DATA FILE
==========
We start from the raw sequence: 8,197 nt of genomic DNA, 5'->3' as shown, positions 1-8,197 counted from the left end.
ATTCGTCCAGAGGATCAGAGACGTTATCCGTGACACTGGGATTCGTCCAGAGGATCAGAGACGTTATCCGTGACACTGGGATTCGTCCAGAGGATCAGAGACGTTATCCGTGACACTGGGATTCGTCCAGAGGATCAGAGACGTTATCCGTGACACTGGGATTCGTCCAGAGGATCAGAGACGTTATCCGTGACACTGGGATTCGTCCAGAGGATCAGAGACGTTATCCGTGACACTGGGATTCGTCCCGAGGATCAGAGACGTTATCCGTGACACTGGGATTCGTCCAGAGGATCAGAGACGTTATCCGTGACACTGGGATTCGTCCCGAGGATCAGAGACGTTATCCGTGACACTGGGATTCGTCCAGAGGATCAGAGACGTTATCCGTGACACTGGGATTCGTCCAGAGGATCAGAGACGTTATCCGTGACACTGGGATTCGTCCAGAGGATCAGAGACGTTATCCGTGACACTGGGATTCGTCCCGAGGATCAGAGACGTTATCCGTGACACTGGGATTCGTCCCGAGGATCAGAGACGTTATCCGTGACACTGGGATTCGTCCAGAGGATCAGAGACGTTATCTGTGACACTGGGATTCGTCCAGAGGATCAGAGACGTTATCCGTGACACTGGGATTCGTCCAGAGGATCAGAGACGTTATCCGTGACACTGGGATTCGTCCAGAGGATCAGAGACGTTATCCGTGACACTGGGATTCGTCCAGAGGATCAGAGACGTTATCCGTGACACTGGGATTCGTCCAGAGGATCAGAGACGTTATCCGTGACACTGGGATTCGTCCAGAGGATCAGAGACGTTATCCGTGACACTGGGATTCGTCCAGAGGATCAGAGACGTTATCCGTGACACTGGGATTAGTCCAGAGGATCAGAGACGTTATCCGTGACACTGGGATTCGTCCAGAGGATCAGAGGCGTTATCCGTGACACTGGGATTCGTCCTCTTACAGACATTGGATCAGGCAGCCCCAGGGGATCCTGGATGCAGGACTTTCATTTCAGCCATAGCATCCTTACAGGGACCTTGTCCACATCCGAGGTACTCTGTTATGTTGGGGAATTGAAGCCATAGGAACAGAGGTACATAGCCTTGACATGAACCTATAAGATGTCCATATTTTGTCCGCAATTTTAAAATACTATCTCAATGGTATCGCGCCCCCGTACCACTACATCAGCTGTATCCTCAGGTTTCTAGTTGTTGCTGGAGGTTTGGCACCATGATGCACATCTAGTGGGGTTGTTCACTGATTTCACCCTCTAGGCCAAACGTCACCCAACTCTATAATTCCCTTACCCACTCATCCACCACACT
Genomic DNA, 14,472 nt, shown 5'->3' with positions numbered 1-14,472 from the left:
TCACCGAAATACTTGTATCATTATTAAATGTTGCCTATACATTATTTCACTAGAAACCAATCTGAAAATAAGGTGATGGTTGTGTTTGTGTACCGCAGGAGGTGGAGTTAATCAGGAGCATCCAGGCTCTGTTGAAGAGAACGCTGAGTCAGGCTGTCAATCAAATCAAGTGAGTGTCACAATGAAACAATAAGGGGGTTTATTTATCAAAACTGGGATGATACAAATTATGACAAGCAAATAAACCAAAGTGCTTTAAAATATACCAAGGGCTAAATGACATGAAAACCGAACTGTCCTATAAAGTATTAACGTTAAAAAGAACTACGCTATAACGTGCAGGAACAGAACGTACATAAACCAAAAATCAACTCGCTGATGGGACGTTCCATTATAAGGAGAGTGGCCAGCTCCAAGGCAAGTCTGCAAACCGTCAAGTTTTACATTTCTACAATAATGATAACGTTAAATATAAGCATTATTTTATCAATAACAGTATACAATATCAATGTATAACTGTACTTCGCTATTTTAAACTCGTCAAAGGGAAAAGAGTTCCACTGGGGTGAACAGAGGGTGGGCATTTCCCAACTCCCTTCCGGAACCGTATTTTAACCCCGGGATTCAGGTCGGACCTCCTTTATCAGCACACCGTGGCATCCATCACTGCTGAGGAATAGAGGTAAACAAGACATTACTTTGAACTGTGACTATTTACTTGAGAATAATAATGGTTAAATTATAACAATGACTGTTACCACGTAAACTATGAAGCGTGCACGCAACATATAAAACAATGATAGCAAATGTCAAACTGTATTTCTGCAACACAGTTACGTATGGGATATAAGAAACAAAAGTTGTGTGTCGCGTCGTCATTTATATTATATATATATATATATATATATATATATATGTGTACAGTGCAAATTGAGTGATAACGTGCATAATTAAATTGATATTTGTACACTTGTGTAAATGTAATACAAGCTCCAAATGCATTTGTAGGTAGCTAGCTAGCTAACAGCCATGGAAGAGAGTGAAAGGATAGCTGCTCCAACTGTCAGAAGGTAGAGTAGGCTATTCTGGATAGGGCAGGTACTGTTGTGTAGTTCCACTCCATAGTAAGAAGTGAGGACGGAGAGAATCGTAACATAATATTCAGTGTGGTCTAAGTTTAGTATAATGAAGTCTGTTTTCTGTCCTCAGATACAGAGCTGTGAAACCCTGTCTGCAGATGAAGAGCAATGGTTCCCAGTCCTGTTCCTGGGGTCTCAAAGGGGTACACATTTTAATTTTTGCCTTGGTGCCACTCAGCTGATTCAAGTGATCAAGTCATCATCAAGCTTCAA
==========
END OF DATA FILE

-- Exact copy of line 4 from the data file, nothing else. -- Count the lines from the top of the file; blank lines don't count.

TCACCGAAATACTTGTATCATTATTAAATGTTGCCTATACATTATTTCACTAGAAACCAATCTGAAAATAAGGTGATGGTTGTGTTTGTGTACCGCAGGAGGTGGAGTTAATCAGGAGCATCCAGGCTCTGTTGAAGAGAACGCTGAGTCAGGCTGTCAATCAAATCAAGTGAGTGTCACAATGAAACAATAAGGGGGTTTATTTATCAAAACTGGGATGATACAAATTATGACAAGCAAATAAACCAAAGTGCTTTAAAATATACCAAGGGCTAAATGACATGAAAACCGAACTGTCCTATAAAGTATTAACGTTAAAAAGAACTACGCTATAACGTGCAGGAACAGAACGTACATAAACCAAAAATCAACTCGCTGATGGGACGTTCCATTATAAGGAGAGTGGCCAGCTCCAAGGCAAGTCTGCAAACCGTCAAGTTTTACATTTCTACAATAATGATAACGTTAAATATAAGCATTATTTTATCAATAACAGTATACAATATCAATGTATAACTGTACTTCGCTATTTTAAACTCGTCAAAGGGAAAAGAGTTCCACTGGGGTGAACAGAGGGTGGGCATTTCCCAACTCCCTTCCGGAACCGTATTTTAACCCCGGGATTCAGGTCGGACCTCCTTTATCAGCACACCGTGGCATCCATCACTGCTGAGGAATAGAGGTAAACAAGACATTACTTTGAACTGTGACTATTTACTTGAGAATAATAATGGTTAAATTATAACAATGACTGTTACCACGTAAACTATGAAGCGTGCACGCAACATATAAAACAATGATAGCAAATGTCAAACTGTATTTCTGCAACACAGTTACGTATGGGATATAAGAAACAAAAGTTGTGTGTCGCGTCGTCATTTATATTATATATATATATATATATATATATATATATGTGTACAGTGCAAATTGAGTGATAACGTGCATAATTAAATTGATATTTGTACACTTGTGTAAATGTAATACAAGCTCCAAATGCATTTGTAGGTAGCTAGCTAGCTAACAGCCATGGAAGAGAGTGAAAGGATAGCTGCTCCAACTGTCAGAAGGTAGAGTAGGCTATTCTGGATAGGGCAGGTACTGTTGTGTAGTTCCACTCCATAGTAAGAAGTGAGGACGGAGAGAATCGTAACATAATATTCAGTGTGGTCTAAGTTTAGTATAATGAAGTCTGTTTTCTGTCCTCAGATACAGAGCTGTGAAACCCTGTCTGCAGATGAAGAGCAATGGTTCCCAGTCCTGTTCCTGGGGTCTCAAAGGGGTACACATTTTAATTTTTGCCTTGGTGCCACTCAGCTGATTCAAGTGATCAAGTCATCATCAAGCTTCAA